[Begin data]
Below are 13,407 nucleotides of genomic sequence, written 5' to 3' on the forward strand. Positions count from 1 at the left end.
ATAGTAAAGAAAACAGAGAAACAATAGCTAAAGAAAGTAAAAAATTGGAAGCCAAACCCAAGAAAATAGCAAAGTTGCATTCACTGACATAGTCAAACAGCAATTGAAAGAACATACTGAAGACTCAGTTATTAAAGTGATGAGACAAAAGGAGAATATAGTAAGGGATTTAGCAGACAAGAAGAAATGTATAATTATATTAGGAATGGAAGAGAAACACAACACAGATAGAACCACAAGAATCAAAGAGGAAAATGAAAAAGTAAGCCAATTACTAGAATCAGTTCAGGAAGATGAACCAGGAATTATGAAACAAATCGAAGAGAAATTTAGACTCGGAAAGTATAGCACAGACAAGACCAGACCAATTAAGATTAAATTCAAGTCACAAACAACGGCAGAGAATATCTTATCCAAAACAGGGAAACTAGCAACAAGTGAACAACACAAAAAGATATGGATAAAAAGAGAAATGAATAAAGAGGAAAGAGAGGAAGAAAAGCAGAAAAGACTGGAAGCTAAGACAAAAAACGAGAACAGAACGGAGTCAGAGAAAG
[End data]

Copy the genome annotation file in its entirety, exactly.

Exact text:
Below are 13,407 nucleotides of genomic sequence, written 5' to 3' on the forward strand. Positions count from 1 at the left end.
ATAGTAAAGAAAACAGAGAAACAATAGCTAAAGAAAGTAAAAAATTGGAAGCCAAACCCAAGAAAATAGCAAAGTTGCATTCACTGACATAGTCAAACAGCAATTGAAAGAACATACTGAAGACTCAGTTATTAAAGTGATGAGACAAAAGGAGAATATAGTAAGGGATTTAGCAGACAAGAAGAAATGTATAATTATATTAGGAATGGAAGAGAAACACAACACAGATAGAACCACAAGAATCAAAGAGGAAAATGAAAAAGTAAGCCAATTACTAGAATCAGTTCAGGAAGATGAACCAGGAATTATGAAACAAATCGAAGAGAAATTTAGACTCGGAAAGTATAGCACAGACAAGACCAGACCAATTAAGATTAAATTCAAGTCACAAACAACGGCAGAGAATATCTTATCCAAAACAGGGAAACTAGCAACAAGTGAACAACACAAAAAGATATGGATAAAAAGAGAAATGAATAAAGAGGAAAGAGAGGAAGAAAAGCAGAAAAGACTGGAAGCTAAGACAAAAAACGAGAACAGAACGGAGTCAGAGAAAG